From Trickster to Badman: The Black Folk Hero in Slavery and Freedom

From Trickster to Badman: The Black Folk Hero in Slavery and Freedom

From Trickster to Badman: The Black Folk Hero in Slavery and Freedom

From Trickster to Badman: The Black Folk Hero in Slavery and Freedom

Synopsis

To protect their identity and values, Africans enslaved in America transformed various familiar character types to create folk heroes who offered models of behavior both recognizable to them as African people and adaptable to their situation in America. Roberts specifically examines the Afro-American trickster and the trickster tale tradition, the conjurer as folk hero, the biblical heroic tradition, and the badman as outlaw hero.

Excerpt

We often use the term "hero" as if it denoted a universally recognized character type, and the concept of "heroism" as if it referred to a generally accepted behavioral category. In reality, figures (both real and mythic) and actions dubbed heroic in one context or by one group of people may be viewed as ordinary or even criminal in another context or by other groups, or even by the same ones at different times. The diverse ways in which people conceptualize the hero and heroic action seem to be precisely what Robert Penn Warren had in mind when he observed that "To create a hero is, indeed, to create a self." To create a hero, however, from Warren's perspective, is not merely to embody in a literary from a mirror image of the self at a given moment in time. Rather, the heroes that we create are figures who, from our vantage point on the world, appear to possess personal traits and/or perform actions that exemplify our conception of our ideal self, the self that our personal or group history, in the best of all possible worlds, has prepared us to become. Or, as Warren notes, "The hero does not merely express a pre-existing soul, is not merely a projection of that soul, the hero belongs primarily to the process whereby the soul emerges." In other words, a hero is the product of a creative process and exists as a symbol of our differential identity. As such, our heroes act within boundaries defined by our perception of immanent social needs and goals which are, in turn, determined by historical and emergent realities of which we, as individuals and groups, may be only dimly aware.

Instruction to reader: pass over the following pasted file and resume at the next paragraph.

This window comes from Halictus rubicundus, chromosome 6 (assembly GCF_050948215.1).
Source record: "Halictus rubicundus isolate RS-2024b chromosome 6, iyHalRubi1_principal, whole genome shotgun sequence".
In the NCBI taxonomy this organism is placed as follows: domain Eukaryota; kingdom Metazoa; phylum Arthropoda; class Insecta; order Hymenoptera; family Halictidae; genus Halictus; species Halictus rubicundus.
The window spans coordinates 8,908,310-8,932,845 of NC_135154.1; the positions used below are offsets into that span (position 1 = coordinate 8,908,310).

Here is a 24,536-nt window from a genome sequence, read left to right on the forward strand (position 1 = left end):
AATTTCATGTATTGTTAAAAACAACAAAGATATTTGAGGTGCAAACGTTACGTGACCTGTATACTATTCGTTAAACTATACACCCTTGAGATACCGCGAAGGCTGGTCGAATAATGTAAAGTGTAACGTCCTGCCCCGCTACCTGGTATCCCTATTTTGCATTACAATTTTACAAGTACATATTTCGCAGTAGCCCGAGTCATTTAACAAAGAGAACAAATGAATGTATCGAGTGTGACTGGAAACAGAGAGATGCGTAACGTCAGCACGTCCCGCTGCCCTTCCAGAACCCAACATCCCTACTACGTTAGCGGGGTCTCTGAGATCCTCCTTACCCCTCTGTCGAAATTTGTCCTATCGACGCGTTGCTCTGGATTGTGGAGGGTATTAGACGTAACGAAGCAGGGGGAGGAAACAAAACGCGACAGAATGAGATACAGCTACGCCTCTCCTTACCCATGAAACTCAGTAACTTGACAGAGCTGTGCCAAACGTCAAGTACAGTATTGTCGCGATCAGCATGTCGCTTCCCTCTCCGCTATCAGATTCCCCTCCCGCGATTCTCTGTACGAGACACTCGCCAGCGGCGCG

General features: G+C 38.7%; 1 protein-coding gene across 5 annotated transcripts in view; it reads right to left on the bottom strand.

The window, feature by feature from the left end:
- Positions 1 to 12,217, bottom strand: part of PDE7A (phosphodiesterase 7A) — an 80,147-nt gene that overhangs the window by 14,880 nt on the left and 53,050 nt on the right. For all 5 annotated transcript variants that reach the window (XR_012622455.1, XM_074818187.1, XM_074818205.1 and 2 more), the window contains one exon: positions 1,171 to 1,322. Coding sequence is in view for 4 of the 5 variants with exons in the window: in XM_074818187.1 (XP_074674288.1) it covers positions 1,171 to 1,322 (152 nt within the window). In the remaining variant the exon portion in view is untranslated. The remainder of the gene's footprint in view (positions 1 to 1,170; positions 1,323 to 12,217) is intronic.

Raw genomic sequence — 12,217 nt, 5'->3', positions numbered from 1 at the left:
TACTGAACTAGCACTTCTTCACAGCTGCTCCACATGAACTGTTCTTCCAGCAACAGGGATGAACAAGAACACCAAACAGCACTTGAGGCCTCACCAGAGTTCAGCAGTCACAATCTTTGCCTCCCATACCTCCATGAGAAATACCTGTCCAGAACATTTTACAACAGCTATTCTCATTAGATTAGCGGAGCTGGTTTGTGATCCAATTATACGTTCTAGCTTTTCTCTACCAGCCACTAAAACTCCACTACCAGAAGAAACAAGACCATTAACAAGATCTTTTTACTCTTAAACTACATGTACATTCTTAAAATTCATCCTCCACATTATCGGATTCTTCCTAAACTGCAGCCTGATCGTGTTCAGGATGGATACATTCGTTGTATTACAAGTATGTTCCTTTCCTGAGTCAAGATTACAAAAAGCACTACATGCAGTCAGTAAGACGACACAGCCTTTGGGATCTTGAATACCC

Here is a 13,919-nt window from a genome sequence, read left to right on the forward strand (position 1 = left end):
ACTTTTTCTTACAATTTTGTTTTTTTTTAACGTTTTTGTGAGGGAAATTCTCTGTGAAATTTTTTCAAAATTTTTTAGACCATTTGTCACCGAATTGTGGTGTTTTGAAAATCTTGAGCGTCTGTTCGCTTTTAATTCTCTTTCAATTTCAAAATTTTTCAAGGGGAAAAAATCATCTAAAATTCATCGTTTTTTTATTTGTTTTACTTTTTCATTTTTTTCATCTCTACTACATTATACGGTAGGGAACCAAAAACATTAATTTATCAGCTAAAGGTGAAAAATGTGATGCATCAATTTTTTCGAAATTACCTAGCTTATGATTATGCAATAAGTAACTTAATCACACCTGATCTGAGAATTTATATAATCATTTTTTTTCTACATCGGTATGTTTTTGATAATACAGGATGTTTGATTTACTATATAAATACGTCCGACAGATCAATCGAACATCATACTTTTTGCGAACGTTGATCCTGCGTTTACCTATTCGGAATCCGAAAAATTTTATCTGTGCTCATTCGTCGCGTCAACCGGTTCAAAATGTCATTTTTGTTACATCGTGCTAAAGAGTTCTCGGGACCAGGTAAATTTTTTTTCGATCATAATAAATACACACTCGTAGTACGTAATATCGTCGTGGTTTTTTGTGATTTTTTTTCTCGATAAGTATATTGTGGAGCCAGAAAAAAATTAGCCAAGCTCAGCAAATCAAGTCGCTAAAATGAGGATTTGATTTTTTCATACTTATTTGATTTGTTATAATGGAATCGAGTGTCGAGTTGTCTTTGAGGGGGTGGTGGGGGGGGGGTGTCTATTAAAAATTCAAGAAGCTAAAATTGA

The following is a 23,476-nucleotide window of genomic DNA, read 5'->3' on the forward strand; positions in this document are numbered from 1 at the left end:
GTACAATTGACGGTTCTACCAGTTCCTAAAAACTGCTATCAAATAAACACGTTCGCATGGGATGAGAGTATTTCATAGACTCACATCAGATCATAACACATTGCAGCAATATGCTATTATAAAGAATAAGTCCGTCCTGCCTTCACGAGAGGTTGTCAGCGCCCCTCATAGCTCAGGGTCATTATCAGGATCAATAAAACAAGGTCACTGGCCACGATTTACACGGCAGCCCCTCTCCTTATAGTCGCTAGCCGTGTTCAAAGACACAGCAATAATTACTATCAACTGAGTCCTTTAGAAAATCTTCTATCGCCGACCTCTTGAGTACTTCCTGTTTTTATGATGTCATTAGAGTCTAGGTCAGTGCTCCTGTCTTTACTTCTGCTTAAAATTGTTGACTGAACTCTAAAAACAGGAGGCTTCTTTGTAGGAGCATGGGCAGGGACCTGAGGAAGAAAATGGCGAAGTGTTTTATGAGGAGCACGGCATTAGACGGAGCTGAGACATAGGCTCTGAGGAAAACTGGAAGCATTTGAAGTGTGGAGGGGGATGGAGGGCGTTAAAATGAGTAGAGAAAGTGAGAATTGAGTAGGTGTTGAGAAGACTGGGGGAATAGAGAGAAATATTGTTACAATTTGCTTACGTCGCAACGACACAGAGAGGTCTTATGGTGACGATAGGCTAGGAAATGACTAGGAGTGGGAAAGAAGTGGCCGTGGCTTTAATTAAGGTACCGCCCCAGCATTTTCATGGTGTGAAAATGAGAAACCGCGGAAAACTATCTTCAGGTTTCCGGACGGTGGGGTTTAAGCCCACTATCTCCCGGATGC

In this regard, heroic creation is a process very much like culture- building -- the means by which a group creates and maintains an image of itself to proclaim difference from others by objectifying in its institutions the ideals that it claims for itself. In addition, heroic creation and culture-building share at least one other important feature: in both instances, difference is equated with superiority, which, in turn, serves as the basis of group allegiance and attraction. Heroic . . .

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